University of Colorado Denver
UniversityUniversity of Colorado Denver
ProgramHometown Colorado Initiative
The CityCenter (formally known as the Hometown Colorado Initiative (HCI)) provides campus-wide community engagement for primarily graduate-level students in multiple disciplines. Currently housed within CU Denver’s College of Architecture and Planning, HCI builds upon an existing effort at the Colorado Center for Community Development to provide students with real world experience. The City of Lakewood was HCI’s first community partner, with five projects completed by students in the College of Architecture and Planning, the College of Arts and Media, and the School of Business. Projects included a walkability study around lightrail stations, a park master plan, research on green business certificate programs, a local food access study and an inventory of fun places in the city. Approximately 120 students were engaged in these five projects.
The annual report highlighting the partnership with the City of Arvada this past year is now available here. The report provides an overview of the five projects completed over the 2016-17 Academic Year, through the efforts of CU Denver faculty and students. The projects, identified by city staff as priorities focused on water conservation and housing.
The projects included designs for Garden In A Box, which replaces turf with landscape that requires little water, designs for a park, a housing survey, GIS mapping of potential sites for multifamily housing, and a water budget analysis. An estimated 16,000 student hours were spent working on community projects. Students benefit by gaining real world experience and knowing that their work is of value to the City of Arvada.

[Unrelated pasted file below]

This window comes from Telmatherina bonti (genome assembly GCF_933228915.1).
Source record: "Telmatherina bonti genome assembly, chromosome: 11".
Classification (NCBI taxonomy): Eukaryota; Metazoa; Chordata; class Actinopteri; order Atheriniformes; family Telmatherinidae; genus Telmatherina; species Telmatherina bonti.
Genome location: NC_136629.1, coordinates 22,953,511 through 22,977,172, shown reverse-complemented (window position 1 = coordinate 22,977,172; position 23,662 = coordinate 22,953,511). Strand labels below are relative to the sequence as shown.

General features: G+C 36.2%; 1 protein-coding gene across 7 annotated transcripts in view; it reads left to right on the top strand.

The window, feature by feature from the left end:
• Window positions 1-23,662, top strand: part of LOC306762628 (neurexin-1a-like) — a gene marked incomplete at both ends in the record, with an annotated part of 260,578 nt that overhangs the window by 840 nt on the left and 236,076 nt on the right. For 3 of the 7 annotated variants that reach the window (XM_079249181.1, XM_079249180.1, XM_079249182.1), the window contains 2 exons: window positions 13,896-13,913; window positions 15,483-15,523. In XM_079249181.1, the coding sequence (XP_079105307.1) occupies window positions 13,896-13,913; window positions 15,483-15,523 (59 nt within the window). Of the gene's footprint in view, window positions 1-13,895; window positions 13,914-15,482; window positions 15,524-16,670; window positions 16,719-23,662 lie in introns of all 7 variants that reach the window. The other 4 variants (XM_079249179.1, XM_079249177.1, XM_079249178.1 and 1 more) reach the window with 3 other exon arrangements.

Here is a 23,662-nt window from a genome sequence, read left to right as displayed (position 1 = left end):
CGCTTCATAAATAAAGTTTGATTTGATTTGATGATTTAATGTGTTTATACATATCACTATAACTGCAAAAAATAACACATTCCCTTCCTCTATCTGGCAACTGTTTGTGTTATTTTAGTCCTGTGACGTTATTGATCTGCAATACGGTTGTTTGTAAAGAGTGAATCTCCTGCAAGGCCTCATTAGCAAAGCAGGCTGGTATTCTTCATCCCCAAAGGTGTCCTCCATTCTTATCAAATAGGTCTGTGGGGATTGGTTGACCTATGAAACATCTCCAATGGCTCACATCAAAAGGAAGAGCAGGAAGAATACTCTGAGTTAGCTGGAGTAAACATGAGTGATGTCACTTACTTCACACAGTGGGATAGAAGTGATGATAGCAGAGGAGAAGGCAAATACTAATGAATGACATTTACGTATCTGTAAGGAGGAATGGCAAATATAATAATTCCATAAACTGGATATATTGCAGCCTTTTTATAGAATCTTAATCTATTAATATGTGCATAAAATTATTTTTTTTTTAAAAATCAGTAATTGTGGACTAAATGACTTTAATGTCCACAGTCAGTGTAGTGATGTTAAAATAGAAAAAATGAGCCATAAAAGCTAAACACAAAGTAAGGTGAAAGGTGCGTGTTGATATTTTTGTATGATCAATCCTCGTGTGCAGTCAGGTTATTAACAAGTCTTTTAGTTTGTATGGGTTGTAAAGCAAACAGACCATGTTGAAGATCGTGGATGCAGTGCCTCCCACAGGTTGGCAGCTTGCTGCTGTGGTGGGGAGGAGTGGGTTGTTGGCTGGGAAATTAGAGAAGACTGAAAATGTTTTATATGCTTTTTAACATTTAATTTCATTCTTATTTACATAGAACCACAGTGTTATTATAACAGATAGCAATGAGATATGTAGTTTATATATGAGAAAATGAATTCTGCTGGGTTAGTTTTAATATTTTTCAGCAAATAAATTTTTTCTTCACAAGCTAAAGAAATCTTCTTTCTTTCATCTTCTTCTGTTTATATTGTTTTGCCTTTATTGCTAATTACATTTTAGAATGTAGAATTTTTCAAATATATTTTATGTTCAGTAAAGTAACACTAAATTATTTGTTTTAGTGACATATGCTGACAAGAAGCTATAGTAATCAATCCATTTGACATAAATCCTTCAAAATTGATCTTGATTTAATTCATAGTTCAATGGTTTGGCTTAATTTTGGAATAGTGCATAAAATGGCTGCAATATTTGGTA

Fun Facts about CityCenter
One project that highlights how students can help a city overcome long-standing barriers to addressing residents’ issues is the Lasley Park Master Plan. This neighborhood park had been on the city’s list for improvements for over twenty years, however, a few vocal neighbors disagreed with the city’s improvement plans and no consensus could be reached. Students in a landscape architecture studio worked closely with city staff to gather neighbors’ concerns and ideas at a community meeting. Students returned after four weeks of developing design concepts, based on the input received by neighbors.
At the second community meeting, neighbors gave feedback on the design elements, indicating what they would like to see in their park. The city hired four of the students as interns to work on completing a park master plan, along with city staff. The plan was presented to the City Council, where it was unanimously approved for $1.2 million for implementation. The groundbreaking is planned for spring of 2018, where students will be invited to witness the start of implementing the plan that they helped develop. The students were able to help the city move beyond the twenty-years impasse with neighbors that had prevented them from being able to make much needed improvements to the park.
Year Program Established | 2015
Country | U.S.
Federal Region of Program | 8
Public or Private Institution | Public
Number of students at institution | 18,937
Hometown Colorado gives park new life by Vicki Hildner
New initiative puts CU Denver students to work on Lakewood development projects by Caitlin Hendee
2015 | Lakewood • Population: 147,214
2016 | Arvada • Population: 111,707
2017 | Arvada • Population: 111,707